I remember as an MP in 2006 voting to ban smoking in public places – what motivated me in the end was Roy Castle, someone who never smoked a cigarette in his life but got lung cancer from going to working men’s clubs and absorbing the smoke. So human stories do matter to explain both the science and the consequences of it.
There has been a lot of pushback against some environmental policies such as ULEZ expansion, and sometimes these initiatives have seemed to divide communities. What is your strategy when it comes to allowing space for opposing views and holding a constructive public debate on the issues?
In the book I try to explain the seven obstacles I’ve faced and how I’ve overcome them – apathy (“it doesn’t concern me”), fatalism (“there’s nothing we can do”), cynicism (“politicians are all the same”), deprioritisation (“other things more important”), hostility (opposition from a vocal minority), costs and gridlock.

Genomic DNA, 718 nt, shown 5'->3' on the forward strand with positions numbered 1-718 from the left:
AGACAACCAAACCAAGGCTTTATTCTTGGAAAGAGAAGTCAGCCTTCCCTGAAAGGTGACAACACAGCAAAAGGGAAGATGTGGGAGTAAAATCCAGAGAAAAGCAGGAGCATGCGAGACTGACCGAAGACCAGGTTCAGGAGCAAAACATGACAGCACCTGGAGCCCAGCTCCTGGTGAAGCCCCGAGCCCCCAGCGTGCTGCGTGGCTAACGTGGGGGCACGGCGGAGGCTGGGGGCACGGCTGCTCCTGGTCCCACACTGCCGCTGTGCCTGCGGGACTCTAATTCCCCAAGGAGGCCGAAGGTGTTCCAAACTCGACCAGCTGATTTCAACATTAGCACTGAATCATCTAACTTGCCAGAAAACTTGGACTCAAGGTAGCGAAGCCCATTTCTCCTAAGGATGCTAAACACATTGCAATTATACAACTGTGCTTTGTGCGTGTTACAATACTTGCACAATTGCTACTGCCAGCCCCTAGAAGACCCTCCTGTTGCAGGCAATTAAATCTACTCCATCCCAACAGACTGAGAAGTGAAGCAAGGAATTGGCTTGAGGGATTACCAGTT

One of the things I explain in the book is you’ve got to address people’s legitimate concerns – one of those is cost. For example, the cost of going from the car that I’ve got, which is polluting, to a car which is non-polluting. You’ve got to support people with a “just transition”, which is why we’ve developed a scrappage scheme to provide compensation.
We’ve got to recognise that some people have genuine concerns that require addressing and listening to and we have to respond to them. Other people though, latch on to those genuine concerns, and you have to keep an eye on that vocal minority that can seem louder than the silent majority. But there are genuine concerns around how we tackle climate change, and air pollution – so we do need to ask ourselves whether the policies are fair.
What I try to do in the book is explain how I’ve tried to address those concerns and overcome those obstacles – how you can win arguments and in the end win elections to try to bring about change.
In the following extract, taken from the book’s introduction, Sadiq Khan discusses his own realisation that air pollution was an urgent problem to tackle in London – brought about not just by becoming aware of the statistics, but also encounters with those personally affected, such as Ella’s mother, Rosamund Adoo-Kissi-Debrah.
“Life is powered by breath. Our lungs fuel us with oxygen, and pass it through our blood, from where it’s transported to the organs that allow us to walk, talk and move. To live.